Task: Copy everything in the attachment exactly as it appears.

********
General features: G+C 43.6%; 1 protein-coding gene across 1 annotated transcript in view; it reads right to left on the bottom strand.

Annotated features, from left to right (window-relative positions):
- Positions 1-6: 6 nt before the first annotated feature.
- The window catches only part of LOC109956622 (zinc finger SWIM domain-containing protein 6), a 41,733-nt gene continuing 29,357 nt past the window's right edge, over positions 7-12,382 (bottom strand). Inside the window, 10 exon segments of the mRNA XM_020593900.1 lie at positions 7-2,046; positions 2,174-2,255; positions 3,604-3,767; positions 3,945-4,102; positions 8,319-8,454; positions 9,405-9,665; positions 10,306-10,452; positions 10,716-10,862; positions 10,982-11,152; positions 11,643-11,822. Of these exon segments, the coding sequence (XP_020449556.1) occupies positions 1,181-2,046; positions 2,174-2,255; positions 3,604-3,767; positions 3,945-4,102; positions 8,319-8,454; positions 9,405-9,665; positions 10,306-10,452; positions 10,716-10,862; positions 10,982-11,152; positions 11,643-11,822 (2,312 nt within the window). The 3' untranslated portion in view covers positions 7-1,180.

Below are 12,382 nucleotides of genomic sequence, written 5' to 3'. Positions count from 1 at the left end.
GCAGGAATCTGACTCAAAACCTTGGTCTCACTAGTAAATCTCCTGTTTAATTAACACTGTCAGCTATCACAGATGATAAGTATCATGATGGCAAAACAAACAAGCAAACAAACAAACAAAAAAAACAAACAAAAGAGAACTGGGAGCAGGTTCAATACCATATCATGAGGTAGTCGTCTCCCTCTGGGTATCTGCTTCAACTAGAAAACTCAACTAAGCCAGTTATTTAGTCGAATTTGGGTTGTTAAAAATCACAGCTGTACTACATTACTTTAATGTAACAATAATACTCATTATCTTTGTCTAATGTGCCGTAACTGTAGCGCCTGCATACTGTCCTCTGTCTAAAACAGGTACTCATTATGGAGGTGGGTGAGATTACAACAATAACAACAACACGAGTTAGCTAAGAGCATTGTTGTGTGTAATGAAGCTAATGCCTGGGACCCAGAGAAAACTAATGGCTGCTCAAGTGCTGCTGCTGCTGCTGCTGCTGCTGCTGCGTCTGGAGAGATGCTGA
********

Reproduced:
General features: G+C 43.6%; 1 protein-coding gene across 1 annotated transcript in view; it reads right to left on the bottom strand.

Annotated features, from left to right (window-relative positions):
- Positions 1-6: 6 nt before the first annotated feature.
- The window catches only part of LOC109956622 (zinc finger SWIM domain-containing protein 6), a 41,733-nt gene continuing 29,357 nt past the window's right edge, over positions 7-12,382 (bottom strand). Inside the window, 10 exon segments of the mRNA XM_020593900.1 lie at positions 7-2,046; positions 2,174-2,255; positions 3,604-3,767; positions 3,945-4,102; positions 8,319-8,454; positions 9,405-9,665; positions 10,306-10,452; positions 10,716-10,862; positions 10,982-11,152; positions 11,643-11,822. Of these exon segments, the coding sequence (XP_020449556.1) occupies positions 1,181-2,046; positions 2,174-2,255; positions 3,604-3,767; positions 3,945-4,102; positions 8,319-8,454; positions 9,405-9,665; positions 10,306-10,452; positions 10,716-10,862; positions 10,982-11,152; positions 11,643-11,822 (2,312 nt within the window). The 3' untranslated portion in view covers positions 7-1,180.

Below are 12,382 nucleotides of genomic sequence, written 5' to 3'. Positions count from 1 at the left end.
GCAGGAATCTGACTCAAAACCTTGGTCTCACTAGTAAATCTCCTGTTTAATTAACACTGTCAGCTATCACAGATGATAAGTATCATGATGGCAAAACAAACAAGCAAACAAACAAACAAAAAAAACAAACAAAAGAGAACTGGGAGCAGGTTCAATACCATATCATGAGGTAGTCGTCTCCCTCTGGGTATCTGCTTCAACTAGAAAACTCAACTAAGCCAGTTATTTAGTCGAATTTGGGTTGTTAAAAATCACAGCTGTACTACATTACTTTAATGTAACAATAATACTCATTATCTTTGTCTAATGTGCCGTAACTGTAGCGCCTGCATACTGTCCTCTGTCTAAAACAGGTACTCATTATGGAGGTGGGTGAGATTACAACAATAACAACAACACGAGTTAGCTAAGAGCATTGTTGTGTGTAATGAAGCTAATGCCTGGGACCCAGAGAAAACTAATGGCTGCTCAAGTGCTGCTGCTGCTGCTGCTGCTGCTGCTGCGTCTGGAGAGATGCTGA